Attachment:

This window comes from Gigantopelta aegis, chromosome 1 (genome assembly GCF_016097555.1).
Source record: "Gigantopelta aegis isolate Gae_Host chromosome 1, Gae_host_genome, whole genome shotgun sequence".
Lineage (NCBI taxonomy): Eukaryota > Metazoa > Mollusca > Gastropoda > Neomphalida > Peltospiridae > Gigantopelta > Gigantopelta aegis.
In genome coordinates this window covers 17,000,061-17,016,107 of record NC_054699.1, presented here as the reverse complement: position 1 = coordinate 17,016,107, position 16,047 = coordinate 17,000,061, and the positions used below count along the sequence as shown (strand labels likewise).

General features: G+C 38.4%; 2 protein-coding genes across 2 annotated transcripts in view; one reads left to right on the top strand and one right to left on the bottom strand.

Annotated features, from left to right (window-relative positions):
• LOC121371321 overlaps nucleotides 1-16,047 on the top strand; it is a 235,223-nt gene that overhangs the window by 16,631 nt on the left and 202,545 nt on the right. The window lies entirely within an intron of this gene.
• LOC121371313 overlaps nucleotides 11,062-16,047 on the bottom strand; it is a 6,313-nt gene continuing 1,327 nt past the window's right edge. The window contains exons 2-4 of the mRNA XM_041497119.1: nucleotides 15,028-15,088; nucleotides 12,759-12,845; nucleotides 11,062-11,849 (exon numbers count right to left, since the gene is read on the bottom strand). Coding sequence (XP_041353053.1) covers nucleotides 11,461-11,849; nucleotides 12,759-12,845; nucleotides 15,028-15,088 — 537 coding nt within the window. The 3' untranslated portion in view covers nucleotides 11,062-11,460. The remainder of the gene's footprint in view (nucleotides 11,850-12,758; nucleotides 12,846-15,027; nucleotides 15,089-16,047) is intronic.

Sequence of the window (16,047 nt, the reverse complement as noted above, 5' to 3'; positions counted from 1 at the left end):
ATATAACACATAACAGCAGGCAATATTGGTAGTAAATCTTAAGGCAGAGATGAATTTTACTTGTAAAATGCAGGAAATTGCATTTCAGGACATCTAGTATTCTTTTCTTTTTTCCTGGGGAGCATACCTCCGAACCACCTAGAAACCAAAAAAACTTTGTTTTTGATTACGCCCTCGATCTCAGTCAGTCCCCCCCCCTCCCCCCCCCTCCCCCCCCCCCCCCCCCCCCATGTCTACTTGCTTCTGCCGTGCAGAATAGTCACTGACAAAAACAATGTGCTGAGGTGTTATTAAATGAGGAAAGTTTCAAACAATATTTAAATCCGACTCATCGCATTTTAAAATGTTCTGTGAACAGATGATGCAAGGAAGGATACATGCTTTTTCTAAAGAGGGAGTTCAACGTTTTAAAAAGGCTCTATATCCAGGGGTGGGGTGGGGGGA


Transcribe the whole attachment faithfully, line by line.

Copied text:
This window comes from Gigantopelta aegis, chromosome 1 (genome assembly GCF_016097555.1).
Source record: "Gigantopelta aegis isolate Gae_Host chromosome 1, Gae_host_genome, whole genome shotgun sequence".
Lineage (NCBI taxonomy): Eukaryota > Metazoa > Mollusca > Gastropoda > Neomphalida > Peltospiridae > Gigantopelta > Gigantopelta aegis.
In genome coordinates this window covers 17,000,061-17,016,107 of record NC_054699.1, presented here as the reverse complement: position 1 = coordinate 17,016,107, position 16,047 = coordinate 17,000,061, and the positions used below count along the sequence as shown (strand labels likewise).

General features: G+C 38.4%; 2 protein-coding genes across 2 annotated transcripts in view; one reads left to right on the top strand and one right to left on the bottom strand.

Annotated features, from left to right (window-relative positions):
• LOC121371321 overlaps nucleotides 1-16,047 on the top strand; it is a 235,223-nt gene that overhangs the window by 16,631 nt on the left and 202,545 nt on the right. The window lies entirely within an intron of this gene.
• LOC121371313 overlaps nucleotides 11,062-16,047 on the bottom strand; it is a 6,313-nt gene continuing 1,327 nt past the window's right edge. The window contains exons 2-4 of the mRNA XM_041497119.1: nucleotides 15,028-15,088; nucleotides 12,759-12,845; nucleotides 11,062-11,849 (exon numbers count right to left, since the gene is read on the bottom strand). Coding sequence (XP_041353053.1) covers nucleotides 11,461-11,849; nucleotides 12,759-12,845; nucleotides 15,028-15,088 — 537 coding nt within the window. The 3' untranslated portion in view covers nucleotides 11,062-11,460. The remainder of the gene's footprint in view (nucleotides 11,850-12,758; nucleotides 12,846-15,027; nucleotides 15,089-16,047) is intronic.

Sequence of the window (16,047 nt, the reverse complement as noted above, 5' to 3'; positions counted from 1 at the left end):
ATATAACACATAACAGCAGGCAATATTGGTAGTAAATCTTAAGGCAGAGATGAATTTTACTTGTAAAATGCAGGAAATTGCATTTCAGGACATCTAGTATTCTTTTCTTTTTTCCTGGGGAGCATACCTCCGAACCACCTAGAAACCAAAAAAACTTTGTTTTTGATTACGCCCTCGATCTCAGTCAGTCCCCCCCCCTCCCCCCCCCTCCCCCCCCCCCCCCCCCCCCATGTCTACTTGCTTCTGCCGTGCAGAATAGTCACTGACAAAAACAATGTGCTGAGGTGTTATTAAATGAGGAAAGTTTCAAACAATATTTAAATCCGACTCATCGCATTTTAAAATGTTCTGTGAACAGATGATGCAAGGAAGGATACATGCTTTTTCTAAAGAGGGAGTTCAACGTTTTAAAAAGGCTCTATATCCAGGGGTGGGGTGGGGGGA